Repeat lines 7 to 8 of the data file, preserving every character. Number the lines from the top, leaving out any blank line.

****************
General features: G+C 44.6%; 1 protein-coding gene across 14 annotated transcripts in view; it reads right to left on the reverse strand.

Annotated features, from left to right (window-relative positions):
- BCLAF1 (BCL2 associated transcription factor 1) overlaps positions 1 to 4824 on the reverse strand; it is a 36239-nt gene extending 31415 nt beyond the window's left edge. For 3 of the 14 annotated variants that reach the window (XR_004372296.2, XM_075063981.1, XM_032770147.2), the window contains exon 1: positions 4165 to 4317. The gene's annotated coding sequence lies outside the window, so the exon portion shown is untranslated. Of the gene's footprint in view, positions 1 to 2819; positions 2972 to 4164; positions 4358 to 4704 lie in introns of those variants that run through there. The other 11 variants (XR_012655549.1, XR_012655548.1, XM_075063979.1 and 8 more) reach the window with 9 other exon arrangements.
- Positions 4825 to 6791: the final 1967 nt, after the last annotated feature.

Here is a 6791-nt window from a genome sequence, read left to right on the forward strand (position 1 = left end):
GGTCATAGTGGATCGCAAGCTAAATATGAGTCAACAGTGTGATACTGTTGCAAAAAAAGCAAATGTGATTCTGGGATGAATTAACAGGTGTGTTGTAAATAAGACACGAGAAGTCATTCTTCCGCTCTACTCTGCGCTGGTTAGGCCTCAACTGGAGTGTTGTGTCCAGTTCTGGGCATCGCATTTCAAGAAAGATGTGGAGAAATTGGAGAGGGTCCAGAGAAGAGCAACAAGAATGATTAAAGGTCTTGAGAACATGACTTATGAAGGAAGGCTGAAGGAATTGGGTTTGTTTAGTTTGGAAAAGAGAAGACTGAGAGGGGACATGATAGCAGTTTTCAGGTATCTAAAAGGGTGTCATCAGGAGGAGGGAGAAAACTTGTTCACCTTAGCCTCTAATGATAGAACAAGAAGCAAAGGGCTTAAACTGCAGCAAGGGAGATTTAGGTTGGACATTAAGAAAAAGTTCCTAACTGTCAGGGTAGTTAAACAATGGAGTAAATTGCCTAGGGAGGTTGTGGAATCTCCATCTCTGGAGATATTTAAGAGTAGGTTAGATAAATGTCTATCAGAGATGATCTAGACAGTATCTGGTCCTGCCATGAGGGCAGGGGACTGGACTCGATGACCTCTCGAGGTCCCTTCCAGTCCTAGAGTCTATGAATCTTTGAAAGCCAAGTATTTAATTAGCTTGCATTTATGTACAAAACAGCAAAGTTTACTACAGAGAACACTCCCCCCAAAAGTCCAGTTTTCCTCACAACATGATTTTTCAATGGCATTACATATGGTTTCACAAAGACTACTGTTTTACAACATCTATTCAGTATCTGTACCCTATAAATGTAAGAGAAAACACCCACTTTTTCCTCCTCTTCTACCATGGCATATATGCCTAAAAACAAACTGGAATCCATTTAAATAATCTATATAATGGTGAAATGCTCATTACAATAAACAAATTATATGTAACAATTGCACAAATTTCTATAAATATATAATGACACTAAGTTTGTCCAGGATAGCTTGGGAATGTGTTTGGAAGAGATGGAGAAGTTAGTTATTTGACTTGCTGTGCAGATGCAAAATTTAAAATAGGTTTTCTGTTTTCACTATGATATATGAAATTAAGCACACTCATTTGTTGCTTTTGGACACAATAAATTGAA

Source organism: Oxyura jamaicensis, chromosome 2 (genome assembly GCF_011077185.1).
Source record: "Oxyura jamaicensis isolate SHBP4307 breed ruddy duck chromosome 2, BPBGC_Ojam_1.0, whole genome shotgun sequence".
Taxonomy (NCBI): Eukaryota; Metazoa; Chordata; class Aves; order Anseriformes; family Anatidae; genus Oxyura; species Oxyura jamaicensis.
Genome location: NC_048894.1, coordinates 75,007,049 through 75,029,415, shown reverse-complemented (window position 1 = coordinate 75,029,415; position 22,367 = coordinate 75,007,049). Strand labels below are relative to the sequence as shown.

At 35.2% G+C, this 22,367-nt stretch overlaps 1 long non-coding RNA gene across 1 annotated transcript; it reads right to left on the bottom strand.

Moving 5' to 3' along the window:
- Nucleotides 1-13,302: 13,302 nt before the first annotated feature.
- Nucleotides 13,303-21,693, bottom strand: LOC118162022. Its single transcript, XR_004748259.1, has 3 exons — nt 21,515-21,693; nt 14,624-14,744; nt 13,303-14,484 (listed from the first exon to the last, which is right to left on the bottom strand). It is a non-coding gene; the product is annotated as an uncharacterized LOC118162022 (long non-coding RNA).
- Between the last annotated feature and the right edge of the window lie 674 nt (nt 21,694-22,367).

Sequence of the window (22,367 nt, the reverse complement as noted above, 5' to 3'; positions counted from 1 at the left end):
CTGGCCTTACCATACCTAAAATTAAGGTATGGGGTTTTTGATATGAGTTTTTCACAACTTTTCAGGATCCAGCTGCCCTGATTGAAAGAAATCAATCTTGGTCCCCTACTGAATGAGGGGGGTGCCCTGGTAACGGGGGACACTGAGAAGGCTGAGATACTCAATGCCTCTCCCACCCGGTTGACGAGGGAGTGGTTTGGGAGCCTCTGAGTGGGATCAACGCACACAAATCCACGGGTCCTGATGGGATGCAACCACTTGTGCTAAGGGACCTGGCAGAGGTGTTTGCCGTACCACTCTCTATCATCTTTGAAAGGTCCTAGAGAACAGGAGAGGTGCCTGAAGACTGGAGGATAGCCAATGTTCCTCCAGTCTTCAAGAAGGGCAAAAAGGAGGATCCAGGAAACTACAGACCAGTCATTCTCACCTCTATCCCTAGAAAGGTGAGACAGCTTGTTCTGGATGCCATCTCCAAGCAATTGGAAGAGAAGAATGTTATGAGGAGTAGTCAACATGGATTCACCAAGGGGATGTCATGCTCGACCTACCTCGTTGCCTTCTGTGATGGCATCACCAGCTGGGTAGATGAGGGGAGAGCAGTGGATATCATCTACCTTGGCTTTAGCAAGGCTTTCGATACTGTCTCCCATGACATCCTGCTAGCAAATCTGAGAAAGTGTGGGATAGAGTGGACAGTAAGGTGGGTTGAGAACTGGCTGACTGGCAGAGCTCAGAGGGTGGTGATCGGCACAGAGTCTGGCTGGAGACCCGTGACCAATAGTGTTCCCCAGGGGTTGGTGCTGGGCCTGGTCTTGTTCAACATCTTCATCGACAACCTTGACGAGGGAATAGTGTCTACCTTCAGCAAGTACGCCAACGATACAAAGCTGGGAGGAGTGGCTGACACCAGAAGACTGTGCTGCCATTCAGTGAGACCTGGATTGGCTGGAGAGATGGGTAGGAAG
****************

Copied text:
Source organism: Oxyura jamaicensis, chromosome 2 (genome assembly GCF_011077185.1).
Source record: "Oxyura jamaicensis isolate SHBP4307 breed ruddy duck chromosome 2, BPBGC_Ojam_1.0, whole genome shotgun sequence".